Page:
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Identifying Culture, Implementing Change: Highlights From the Workology HRetreat at SXSW

Learning how to measure and effect change within their organizational culture is a high priority for companies nationwide. During the 2018 SXSW Conference, a panel of experts from Whole Foods, RetailMeNot, Businessolver and Weeva spoke with HR Break Room and Jessica Melo, executive director of sales training at Paycom, about this key topic at the Workology HRetreat.

Here are some highlights from their conversation on culture and the employee experience.

Identifying your culture

 Measuring culture is critical, especially if you want to improve it. But before your organization can measure or change it, it’s essential to define it. For example, in some organizations, the culture is based on core company values, while others may be more performance-based.

What’s most important is that the culture is clearly defined by HR and leadership. Take care to define which behaviors you’re looking for so your employees can invest in exhibiting those preferred values day in and day out. Once you have defined your organization’s culture, it becomes easier to identify the kind of top talent that best fits your organization.

One best practice to assist with identifying a “cultural fit” is to include a current employee in the interview process who isn’t directly related to the open position. This interviewer can focus on the candidate’s potential cultural fit. Recruiting talent that adds value to your organization’s culture will set the stage for a better employee experience, which increases the likelihood for a productive and engaged workforce.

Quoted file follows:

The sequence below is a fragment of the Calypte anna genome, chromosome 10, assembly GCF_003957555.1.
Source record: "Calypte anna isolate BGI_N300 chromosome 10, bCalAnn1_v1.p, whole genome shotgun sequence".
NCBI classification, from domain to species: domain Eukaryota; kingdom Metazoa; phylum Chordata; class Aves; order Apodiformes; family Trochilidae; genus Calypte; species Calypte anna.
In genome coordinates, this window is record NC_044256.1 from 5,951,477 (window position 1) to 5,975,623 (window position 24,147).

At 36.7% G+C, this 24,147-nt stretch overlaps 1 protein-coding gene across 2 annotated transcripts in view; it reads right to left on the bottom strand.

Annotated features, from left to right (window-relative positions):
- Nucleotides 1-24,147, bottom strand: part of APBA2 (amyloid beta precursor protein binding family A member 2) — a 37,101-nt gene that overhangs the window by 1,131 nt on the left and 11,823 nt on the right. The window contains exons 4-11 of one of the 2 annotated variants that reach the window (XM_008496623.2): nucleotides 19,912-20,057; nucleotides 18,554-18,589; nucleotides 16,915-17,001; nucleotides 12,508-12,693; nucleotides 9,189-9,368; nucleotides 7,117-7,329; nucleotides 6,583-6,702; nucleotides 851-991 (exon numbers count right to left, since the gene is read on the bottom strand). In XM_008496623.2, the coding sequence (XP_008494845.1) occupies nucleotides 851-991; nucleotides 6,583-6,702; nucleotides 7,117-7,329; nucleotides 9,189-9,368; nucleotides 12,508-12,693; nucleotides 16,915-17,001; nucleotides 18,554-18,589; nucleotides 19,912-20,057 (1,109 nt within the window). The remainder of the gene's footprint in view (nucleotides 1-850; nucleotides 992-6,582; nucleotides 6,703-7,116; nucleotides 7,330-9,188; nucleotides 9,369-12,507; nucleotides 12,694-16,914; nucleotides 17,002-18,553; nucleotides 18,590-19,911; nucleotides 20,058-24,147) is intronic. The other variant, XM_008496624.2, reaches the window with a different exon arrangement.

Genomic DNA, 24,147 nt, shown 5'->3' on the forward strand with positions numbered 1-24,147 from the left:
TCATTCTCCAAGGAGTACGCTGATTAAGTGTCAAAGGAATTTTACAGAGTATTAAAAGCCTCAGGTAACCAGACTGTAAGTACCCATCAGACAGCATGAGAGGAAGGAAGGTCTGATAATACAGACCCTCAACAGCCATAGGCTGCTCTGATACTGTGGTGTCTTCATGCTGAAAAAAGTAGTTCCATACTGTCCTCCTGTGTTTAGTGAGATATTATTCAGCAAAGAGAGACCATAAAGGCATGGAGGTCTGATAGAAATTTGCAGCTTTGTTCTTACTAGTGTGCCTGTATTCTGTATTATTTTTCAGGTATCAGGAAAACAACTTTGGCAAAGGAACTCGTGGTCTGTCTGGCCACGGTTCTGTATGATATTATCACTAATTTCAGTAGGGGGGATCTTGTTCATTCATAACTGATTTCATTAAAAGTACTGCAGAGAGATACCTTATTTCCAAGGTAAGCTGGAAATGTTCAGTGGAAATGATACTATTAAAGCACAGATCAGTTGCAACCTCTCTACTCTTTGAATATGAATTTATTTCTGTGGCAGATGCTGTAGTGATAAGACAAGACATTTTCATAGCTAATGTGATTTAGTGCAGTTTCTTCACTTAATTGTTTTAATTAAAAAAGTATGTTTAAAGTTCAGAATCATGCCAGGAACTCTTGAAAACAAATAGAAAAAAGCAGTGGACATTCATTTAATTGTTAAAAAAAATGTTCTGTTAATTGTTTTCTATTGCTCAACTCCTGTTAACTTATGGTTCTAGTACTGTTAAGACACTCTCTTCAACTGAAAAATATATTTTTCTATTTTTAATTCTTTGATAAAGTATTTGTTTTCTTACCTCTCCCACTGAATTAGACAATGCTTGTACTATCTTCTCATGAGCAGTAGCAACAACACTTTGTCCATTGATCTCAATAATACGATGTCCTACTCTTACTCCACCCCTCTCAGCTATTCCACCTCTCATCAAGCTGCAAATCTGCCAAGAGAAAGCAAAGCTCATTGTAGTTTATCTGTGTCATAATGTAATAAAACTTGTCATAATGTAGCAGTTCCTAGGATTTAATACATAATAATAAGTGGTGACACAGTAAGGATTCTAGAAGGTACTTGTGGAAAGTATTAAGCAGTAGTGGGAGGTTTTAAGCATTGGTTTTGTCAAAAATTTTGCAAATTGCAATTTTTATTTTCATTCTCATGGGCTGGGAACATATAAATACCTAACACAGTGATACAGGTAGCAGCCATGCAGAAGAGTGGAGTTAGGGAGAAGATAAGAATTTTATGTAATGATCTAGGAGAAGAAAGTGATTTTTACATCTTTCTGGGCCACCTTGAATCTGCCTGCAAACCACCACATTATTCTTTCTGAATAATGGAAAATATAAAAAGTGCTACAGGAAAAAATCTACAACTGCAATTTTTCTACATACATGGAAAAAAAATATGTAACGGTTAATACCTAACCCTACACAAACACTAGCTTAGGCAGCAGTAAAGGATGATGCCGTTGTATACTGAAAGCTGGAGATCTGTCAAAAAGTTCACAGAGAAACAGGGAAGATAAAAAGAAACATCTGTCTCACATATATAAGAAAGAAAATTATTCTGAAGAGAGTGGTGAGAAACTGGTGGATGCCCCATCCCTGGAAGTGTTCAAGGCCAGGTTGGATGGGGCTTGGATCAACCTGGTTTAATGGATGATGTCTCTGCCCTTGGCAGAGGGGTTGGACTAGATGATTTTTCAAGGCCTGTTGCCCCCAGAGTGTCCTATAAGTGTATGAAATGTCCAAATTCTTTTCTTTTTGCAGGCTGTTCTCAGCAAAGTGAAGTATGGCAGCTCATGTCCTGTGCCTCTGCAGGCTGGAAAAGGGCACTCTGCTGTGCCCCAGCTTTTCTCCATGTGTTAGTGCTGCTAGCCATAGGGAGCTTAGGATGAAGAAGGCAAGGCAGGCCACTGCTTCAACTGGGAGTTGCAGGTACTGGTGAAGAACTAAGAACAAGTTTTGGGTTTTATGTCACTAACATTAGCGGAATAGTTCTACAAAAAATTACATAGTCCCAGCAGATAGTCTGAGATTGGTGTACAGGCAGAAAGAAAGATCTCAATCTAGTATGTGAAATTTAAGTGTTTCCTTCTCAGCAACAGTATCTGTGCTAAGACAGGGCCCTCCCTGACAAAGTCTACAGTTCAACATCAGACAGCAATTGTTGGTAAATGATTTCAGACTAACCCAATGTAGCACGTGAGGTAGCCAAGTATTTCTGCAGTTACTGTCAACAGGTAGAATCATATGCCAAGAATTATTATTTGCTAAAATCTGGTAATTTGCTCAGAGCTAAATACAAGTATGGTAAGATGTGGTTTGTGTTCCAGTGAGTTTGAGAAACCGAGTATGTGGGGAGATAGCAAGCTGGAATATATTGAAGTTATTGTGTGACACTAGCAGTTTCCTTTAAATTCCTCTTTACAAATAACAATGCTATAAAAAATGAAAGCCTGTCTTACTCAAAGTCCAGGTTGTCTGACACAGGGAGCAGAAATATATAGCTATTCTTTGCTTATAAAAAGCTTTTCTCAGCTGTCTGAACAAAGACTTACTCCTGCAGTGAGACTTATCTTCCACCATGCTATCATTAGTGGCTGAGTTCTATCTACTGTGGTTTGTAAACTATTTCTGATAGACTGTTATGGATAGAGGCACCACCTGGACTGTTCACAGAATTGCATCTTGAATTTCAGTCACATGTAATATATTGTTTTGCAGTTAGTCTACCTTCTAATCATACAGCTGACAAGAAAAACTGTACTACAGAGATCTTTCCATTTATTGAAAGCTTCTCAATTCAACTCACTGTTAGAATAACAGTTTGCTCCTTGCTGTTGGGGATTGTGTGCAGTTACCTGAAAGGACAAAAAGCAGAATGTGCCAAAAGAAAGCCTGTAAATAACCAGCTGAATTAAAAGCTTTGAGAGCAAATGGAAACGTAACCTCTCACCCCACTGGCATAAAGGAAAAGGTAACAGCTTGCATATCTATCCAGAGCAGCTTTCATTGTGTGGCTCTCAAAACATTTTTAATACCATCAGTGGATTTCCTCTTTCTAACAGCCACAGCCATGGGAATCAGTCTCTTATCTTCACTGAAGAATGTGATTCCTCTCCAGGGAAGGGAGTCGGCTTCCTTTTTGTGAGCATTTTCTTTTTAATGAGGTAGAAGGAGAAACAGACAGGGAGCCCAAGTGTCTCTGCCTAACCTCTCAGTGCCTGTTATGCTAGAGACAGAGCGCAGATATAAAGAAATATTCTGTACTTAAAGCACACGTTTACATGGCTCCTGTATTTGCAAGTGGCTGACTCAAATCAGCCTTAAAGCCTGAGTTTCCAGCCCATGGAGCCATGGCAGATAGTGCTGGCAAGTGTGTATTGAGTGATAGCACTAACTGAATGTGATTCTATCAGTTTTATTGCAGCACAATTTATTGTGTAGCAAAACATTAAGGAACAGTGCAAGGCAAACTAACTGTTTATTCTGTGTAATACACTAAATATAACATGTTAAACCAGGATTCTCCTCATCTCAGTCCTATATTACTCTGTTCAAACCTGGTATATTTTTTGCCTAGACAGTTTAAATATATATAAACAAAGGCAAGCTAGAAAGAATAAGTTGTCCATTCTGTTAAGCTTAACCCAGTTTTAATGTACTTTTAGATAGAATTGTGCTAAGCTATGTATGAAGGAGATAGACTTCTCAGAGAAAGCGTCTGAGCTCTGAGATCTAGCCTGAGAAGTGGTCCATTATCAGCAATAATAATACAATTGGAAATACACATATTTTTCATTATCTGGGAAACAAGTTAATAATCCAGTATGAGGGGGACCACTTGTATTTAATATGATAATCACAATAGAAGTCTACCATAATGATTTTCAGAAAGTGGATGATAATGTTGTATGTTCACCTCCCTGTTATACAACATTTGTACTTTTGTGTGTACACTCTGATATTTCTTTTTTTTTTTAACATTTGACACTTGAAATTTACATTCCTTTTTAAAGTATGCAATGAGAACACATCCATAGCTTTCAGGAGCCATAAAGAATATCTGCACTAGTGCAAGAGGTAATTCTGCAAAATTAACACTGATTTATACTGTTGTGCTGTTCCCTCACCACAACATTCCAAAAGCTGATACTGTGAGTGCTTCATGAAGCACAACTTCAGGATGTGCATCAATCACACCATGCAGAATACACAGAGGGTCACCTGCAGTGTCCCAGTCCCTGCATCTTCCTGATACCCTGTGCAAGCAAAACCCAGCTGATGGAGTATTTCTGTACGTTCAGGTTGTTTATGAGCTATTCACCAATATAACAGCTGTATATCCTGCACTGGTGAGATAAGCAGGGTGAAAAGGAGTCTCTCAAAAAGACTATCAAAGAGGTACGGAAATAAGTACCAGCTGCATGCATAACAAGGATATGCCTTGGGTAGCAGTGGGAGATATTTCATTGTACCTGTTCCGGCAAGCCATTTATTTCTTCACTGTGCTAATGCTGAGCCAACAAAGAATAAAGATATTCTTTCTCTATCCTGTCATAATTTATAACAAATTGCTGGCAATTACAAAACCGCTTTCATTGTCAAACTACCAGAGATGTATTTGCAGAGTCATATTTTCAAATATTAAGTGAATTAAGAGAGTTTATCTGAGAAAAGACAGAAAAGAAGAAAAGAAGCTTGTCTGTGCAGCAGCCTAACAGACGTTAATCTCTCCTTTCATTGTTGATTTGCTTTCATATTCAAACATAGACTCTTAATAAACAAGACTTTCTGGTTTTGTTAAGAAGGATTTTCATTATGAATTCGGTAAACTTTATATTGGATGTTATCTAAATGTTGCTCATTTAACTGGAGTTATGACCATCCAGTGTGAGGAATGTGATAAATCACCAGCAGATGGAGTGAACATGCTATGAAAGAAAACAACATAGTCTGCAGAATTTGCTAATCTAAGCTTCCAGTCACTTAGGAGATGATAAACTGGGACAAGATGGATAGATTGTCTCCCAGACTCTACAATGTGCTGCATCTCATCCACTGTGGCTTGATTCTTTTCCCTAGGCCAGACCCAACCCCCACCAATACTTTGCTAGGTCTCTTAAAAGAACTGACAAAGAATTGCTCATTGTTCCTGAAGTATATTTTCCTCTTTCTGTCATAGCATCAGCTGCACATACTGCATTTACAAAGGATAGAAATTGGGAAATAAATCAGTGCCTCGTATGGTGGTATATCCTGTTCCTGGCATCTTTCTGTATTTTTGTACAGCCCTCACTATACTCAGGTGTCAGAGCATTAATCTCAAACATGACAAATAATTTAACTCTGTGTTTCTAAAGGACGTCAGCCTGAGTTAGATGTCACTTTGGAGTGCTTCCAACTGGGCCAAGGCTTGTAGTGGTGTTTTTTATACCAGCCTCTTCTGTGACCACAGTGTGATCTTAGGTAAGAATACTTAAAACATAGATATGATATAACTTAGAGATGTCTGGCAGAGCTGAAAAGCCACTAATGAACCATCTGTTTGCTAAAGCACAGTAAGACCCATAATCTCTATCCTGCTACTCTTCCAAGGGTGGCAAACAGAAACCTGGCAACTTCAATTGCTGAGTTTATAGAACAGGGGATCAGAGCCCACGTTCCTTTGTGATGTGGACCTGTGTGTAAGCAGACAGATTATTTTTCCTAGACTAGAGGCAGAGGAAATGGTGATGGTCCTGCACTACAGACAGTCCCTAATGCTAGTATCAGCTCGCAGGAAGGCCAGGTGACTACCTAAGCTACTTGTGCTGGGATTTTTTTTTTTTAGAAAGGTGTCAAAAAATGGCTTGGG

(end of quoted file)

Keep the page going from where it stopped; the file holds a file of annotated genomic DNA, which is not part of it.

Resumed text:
Employee experience > employee engagement

 A common misconception centers around employee happiness. While employee happiness is important, it’s not necessarily a measure of culture or engagement. While culture is a collective experience within the organization, tied to performance and outcomes, engagement is a personal experience for each individual employee.

In fact, top organizations are shifting away from employee engagement and toward an increased focus on the employee experience. That begins with onboarding, and influences employee beliefs about their work, which drives their behaviors and outcomes. If organizations do not focus on those experiences from the beginning, they will use up their resources coaching people on behavior, instead of building an overall experience that leads to a more engaged and productive workforce.

 Implementing culture changes

 The best workplace cultures change over time and this flexibility can yield benefits. Companies that thrive during change are intentional with change management. That includes having a leadership team to keep key changes top-of-mind. When leading your workforce through change, it’s best to implement new elements incrementally and let employees master each step before they are asked to adapt further.

If organizations ask their talent to change everything all at once – to shift their worldview of their workplace and the current company culture – they risk operational disruption or losing quality talent. One way to prevent massive shifts during a transition is to provide middle-management teams with tools to communicate and implement change.

Need to know more about driving organizational culture change? Tune in to the latest episode of the HR Break Room podcast to hear the Workology HRetreat panel at SXSW discuss the difference between employee happiness and employee engagement, how to collect management buy-in for your culture initiatives and more.